The theme for the Costume College afternoon tea this year is “The Haunted Mansion,” and I wanted something appropriately spooky to wear– but it couldn’t be too involved, since I already had tons of other work to do on my other costumes. After some brainstorming I decided to make a Victorian-ish black outfit with skeleton accents– in this case, a skeleton cameo brooch and a skeleton bodysuit worn under a sheer blouse, so the bones would (subtly) show through.
The brooch, blouse, and bodysuit were easily obtained, but I knew I needed a long, black skirt to complete the look. I considered finding a sheer black skirt to complete the “ghost” concept, but ultimately discarded that idea in favor of something more versatile– a black moiré skirt that I could re-use for other Victorian/early Edwardian ensembles.
I already had the perfect pattern in my stash– Truly Victorian 297, an 1898 flared skirt. I’d used it once before to make a tweed skirt for a steampunk outfit, so knew it was easy to put together.
So at last my 1860s ballgown is finished! I got to wear it, hoop skirt and all, to a Victorian ball this summer, and it was a hit! It took a little getting used to, dancing with such a gigantic skirt, but it was just so much fun!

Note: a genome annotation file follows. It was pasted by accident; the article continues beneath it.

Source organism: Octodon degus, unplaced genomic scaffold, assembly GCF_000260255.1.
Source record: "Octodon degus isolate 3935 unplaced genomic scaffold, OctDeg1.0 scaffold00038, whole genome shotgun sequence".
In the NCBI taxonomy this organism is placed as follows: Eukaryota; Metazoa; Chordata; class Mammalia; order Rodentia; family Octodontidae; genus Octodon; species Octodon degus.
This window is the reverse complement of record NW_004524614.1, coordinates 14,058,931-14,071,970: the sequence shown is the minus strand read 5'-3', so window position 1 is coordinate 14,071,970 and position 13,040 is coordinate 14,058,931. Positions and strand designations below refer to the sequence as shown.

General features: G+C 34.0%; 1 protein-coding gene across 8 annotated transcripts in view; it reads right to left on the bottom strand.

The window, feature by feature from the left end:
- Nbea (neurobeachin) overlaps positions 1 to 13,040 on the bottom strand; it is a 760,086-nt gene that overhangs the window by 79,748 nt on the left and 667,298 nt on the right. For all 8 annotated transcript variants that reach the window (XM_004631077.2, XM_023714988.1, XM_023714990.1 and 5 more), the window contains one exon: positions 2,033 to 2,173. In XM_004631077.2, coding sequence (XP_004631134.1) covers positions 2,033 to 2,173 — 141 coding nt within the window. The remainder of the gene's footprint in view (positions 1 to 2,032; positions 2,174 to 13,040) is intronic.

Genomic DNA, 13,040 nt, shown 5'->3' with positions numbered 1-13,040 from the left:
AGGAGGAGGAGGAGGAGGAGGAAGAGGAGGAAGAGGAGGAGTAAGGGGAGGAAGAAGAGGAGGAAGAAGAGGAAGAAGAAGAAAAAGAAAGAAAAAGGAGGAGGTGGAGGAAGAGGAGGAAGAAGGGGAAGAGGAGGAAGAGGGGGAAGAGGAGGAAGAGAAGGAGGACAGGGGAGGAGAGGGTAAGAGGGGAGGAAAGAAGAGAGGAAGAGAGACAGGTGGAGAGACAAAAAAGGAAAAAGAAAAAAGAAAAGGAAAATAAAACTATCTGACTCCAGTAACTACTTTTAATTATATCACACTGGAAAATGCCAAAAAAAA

Besides my floral hair wreath, I accessorized with some simple pearl earrings (leverback, so not technically historically accurate, but close enough) and a blue cameo strung on a black velvet ribbon. I also had short white gloves, but had abandoned them by the time these pictures were taken– just as well, they kind of made my hands blend into my skirts, which looked weird.
All in all I’m very happy with the dress– it’s got just the right silhouette and the embroidery makes it extra-special. Looking forward to wearing it again sometime!
So as you recall, I had some issues with the seams rippling in my bodice— I wasn’t sure what was causing it, but after some consultation with other costumers online we determined that it was likely due to the bodice being too long. The extra length was being pushed up and forwards by the curve of my skirt, causing the seams to buckle.